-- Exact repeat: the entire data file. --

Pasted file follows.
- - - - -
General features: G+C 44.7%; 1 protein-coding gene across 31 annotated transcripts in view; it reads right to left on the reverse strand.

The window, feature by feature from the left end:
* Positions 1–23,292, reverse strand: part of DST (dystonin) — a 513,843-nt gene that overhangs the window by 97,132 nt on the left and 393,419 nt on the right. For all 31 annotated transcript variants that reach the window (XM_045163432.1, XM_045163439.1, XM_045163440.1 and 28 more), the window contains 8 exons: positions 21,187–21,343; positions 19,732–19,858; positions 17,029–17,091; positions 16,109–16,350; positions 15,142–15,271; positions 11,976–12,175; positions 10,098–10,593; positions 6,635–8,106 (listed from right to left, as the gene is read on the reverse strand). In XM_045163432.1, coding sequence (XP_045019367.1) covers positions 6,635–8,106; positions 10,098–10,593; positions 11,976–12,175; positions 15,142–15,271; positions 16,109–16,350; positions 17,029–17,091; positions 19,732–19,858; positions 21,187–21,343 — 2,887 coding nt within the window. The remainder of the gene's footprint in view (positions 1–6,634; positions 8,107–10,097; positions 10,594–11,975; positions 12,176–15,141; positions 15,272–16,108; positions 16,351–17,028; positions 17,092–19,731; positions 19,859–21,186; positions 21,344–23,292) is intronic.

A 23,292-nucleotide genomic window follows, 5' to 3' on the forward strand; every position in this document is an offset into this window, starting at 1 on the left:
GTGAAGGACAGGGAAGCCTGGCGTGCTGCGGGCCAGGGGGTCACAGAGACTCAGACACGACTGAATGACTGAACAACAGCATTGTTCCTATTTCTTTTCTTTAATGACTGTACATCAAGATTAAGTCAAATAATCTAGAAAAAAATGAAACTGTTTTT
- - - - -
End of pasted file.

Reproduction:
General features: G+C 44.7%; 1 protein-coding gene across 31 annotated transcripts in view; it reads right to left on the reverse strand.

The window, feature by feature from the left end:
* Positions 1–23,292, reverse strand: part of DST (dystonin) — a 513,843-nt gene that overhangs the window by 97,132 nt on the left and 393,419 nt on the right. For all 31 annotated transcript variants that reach the window (XM_045163432.1, XM_045163439.1, XM_045163440.1 and 28 more), the window contains 8 exons: positions 21,187–21,343; positions 19,732–19,858; positions 17,029–17,091; positions 16,109–16,350; positions 15,142–15,271; positions 11,976–12,175; positions 10,098–10,593; positions 6,635–8,106 (listed from right to left, as the gene is read on the reverse strand). In XM_045163432.1, coding sequence (XP_045019367.1) covers positions 6,635–8,106; positions 10,098–10,593; positions 11,976–12,175; positions 15,142–15,271; positions 16,109–16,350; positions 17,029–17,091; positions 19,732–19,858; positions 21,187–21,343 — 2,887 coding nt within the window. The remainder of the gene's footprint in view (positions 1–6,634; positions 8,107–10,097; positions 10,594–11,975; positions 12,176–15,141; positions 15,272–16,108; positions 16,351–17,028; positions 17,092–19,731; positions 19,859–21,186; positions 21,344–23,292) is intronic.

A 23,292-nucleotide genomic window follows, 5' to 3' on the forward strand; every position in this document is an offset into this window, starting at 1 on the left:
GTGAAGGACAGGGAAGCCTGGCGTGCTGCGGGCCAGGGGGTCACAGAGACTCAGACACGACTGAATGACTGAACAACAGCATTGTTCCTATTTCTTTTCTTTAATGACTGTACATCAAGATTAAGTCAAATAATCTAGAAAAAAATGAAACTGTTTTT